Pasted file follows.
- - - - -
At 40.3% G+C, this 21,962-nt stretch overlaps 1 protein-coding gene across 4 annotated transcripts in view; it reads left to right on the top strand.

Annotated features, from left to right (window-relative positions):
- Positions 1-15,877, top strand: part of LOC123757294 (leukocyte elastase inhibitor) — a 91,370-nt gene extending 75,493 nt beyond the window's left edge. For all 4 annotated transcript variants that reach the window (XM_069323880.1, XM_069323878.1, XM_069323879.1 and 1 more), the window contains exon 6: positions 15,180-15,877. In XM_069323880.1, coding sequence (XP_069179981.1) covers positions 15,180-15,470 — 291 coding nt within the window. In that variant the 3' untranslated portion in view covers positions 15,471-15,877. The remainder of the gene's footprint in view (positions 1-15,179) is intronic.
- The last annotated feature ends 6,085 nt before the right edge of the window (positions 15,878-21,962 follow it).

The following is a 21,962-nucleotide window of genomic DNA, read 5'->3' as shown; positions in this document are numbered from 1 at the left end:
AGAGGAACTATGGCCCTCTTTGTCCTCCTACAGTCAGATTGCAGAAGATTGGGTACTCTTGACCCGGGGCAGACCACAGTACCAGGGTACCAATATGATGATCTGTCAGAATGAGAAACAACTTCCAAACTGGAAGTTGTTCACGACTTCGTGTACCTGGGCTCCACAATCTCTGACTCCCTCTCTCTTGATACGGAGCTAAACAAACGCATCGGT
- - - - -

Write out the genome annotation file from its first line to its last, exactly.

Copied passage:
At 40.3% G+C, this 21,962-nt stretch overlaps 1 protein-coding gene across 4 annotated transcripts in view; it reads left to right on the top strand.

Annotated features, from left to right (window-relative positions):
- Positions 1-15,877, top strand: part of LOC123757294 (leukocyte elastase inhibitor) — a 91,370-nt gene extending 75,493 nt beyond the window's left edge. For all 4 annotated transcript variants that reach the window (XM_069323880.1, XM_069323878.1, XM_069323879.1 and 1 more), the window contains exon 6: positions 15,180-15,877. In XM_069323880.1, coding sequence (XP_069179981.1) covers positions 15,180-15,470 — 291 coding nt within the window. In that variant the 3' untranslated portion in view covers positions 15,471-15,877. The remainder of the gene's footprint in view (positions 1-15,179) is intronic.
- The last annotated feature ends 6,085 nt before the right edge of the window (positions 15,878-21,962 follow it).

The following is a 21,962-nucleotide window of genomic DNA, read 5'->3' as shown; positions in this document are numbered from 1 at the left end:
AGAGGAACTATGGCCCTCTTTGTCCTCCTACAGTCAGATTGCAGAAGATTGGGTACTCTTGACCCGGGGCAGACCACAGTACCAGGGTACCAATATGATGATCTGTCAGAATGAGAAACAACTTCCAAACTGGAAGTTGTTCACGACTTCGTGTACCTGGGCTCCACAATCTCTGACTCCCTCTCTCTTGATACGGAGCTAAACAAACGCATCGGT